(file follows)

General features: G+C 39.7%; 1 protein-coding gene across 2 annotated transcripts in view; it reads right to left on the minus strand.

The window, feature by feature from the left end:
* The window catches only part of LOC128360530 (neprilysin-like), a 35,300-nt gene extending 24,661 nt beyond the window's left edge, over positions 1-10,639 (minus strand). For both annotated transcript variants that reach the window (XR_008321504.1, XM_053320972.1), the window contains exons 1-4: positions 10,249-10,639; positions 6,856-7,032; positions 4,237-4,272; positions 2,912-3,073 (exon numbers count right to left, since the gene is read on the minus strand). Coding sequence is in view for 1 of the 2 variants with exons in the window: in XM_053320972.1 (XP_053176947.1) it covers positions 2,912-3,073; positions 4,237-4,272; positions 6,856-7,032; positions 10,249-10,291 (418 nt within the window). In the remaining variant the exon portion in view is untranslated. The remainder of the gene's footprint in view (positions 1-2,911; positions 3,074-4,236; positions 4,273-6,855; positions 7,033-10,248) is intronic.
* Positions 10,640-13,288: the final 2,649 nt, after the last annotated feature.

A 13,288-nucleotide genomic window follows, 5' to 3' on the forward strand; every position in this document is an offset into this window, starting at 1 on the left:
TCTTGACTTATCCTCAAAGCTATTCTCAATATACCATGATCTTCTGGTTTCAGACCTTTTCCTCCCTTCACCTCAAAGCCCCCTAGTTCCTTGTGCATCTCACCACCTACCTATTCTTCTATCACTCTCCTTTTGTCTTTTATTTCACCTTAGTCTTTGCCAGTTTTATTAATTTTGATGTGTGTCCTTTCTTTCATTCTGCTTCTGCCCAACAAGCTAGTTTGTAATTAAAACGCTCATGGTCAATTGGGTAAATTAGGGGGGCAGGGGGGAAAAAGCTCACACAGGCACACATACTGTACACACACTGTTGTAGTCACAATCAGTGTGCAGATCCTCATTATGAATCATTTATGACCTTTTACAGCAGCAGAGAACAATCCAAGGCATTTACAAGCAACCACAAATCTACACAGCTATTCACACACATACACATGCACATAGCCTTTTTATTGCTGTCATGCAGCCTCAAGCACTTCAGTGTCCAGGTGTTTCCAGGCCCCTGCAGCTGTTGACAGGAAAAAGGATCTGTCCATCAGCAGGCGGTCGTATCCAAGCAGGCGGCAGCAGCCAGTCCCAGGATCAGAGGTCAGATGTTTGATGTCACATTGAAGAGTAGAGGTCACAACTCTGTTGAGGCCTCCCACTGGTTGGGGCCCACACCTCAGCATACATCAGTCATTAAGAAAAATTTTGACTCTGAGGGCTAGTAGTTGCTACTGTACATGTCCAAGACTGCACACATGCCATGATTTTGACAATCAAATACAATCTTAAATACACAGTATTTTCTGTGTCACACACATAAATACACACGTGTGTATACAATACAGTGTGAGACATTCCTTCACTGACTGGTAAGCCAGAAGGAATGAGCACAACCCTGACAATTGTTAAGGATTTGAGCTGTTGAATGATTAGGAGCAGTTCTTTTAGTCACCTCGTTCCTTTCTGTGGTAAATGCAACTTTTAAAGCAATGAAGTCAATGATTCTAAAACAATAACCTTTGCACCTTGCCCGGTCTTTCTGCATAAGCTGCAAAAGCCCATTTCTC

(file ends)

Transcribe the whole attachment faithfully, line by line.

General features: G+C 39.7%; 1 protein-coding gene across 2 annotated transcripts in view; it reads right to left on the minus strand.

The window, feature by feature from the left end:
* The window catches only part of LOC128360530 (neprilysin-like), a 35,300-nt gene extending 24,661 nt beyond the window's left edge, over positions 1-10,639 (minus strand). For both annotated transcript variants that reach the window (XR_008321504.1, XM_053320972.1), the window contains exons 1-4: positions 10,249-10,639; positions 6,856-7,032; positions 4,237-4,272; positions 2,912-3,073 (exon numbers count right to left, since the gene is read on the minus strand). Coding sequence is in view for 1 of the 2 variants with exons in the window: in XM_053320972.1 (XP_053176947.1) it covers positions 2,912-3,073; positions 4,237-4,272; positions 6,856-7,032; positions 10,249-10,291 (418 nt within the window). In the remaining variant the exon portion in view is untranslated. The remainder of the gene's footprint in view (positions 1-2,911; positions 3,074-4,236; positions 4,273-6,855; positions 7,033-10,248) is intronic.
* Positions 10,640-13,288: the final 2,649 nt, after the last annotated feature.

A 13,288-nucleotide genomic window follows, 5' to 3' on the forward strand; every position in this document is an offset into this window, starting at 1 on the left:
TCTTGACTTATCCTCAAAGCTATTCTCAATATACCATGATCTTCTGGTTTCAGACCTTTTCCTCCCTTCACCTCAAAGCCCCCTAGTTCCTTGTGCATCTCACCACCTACCTATTCTTCTATCACTCTCCTTTTGTCTTTTATTTCACCTTAGTCTTTGCCAGTTTTATTAATTTTGATGTGTGTCCTTTCTTTCATTCTGCTTCTGCCCAACAAGCTAGTTTGTAATTAAAACGCTCATGGTCAATTGGGTAAATTAGGGGGGCAGGGGGGAAAAAGCTCACACAGGCACACATACTGTACACACACTGTTGTAGTCACAATCAGTGTGCAGATCCTCATTATGAATCATTTATGACCTTTTACAGCAGCAGAGAACAATCCAAGGCATTTACAAGCAACCACAAATCTACACAGCTATTCACACACATACACATGCACATAGCCTTTTTATTGCTGTCATGCAGCCTCAAGCACTTCAGTGTCCAGGTGTTTCCAGGCCCCTGCAGCTGTTGACAGGAAAAAGGATCTGTCCATCAGCAGGCGGTCGTATCCAAGCAGGCGGCAGCAGCCAGTCCCAGGATCAGAGGTCAGATGTTTGATGTCACATTGAAGAGTAGAGGTCACAACTCTGTTGAGGCCTCCCACTGGTTGGGGCCCACACCTCAGCATACATCAGTCATTAAGAAAAATTTTGACTCTGAGGGCTAGTAGTTGCTACTGTACATGTCCAAGACTGCACACATGCCATGATTTTGACAATCAAATACAATCTTAAATACACAGTATTTTCTGTGTCACACACATAAATACACACGTGTGTATACAATACAGTGTGAGACATTCCTTCACTGACTGGTAAGCCAGAAGGAATGAGCACAACCCTGACAATTGTTAAGGATTTGAGCTGTTGAATGATTAGGAGCAGTTCTTTTAGTCACCTCGTTCCTTTCTGTGGTAAATGCAACTTTTAAAGCAATGAAGTCAATGATTCTAAAACAATAACCTTTGCACCTTGCCCGGTCTTTCTGCATAAGCTGCAAAAGCCCATTTCTC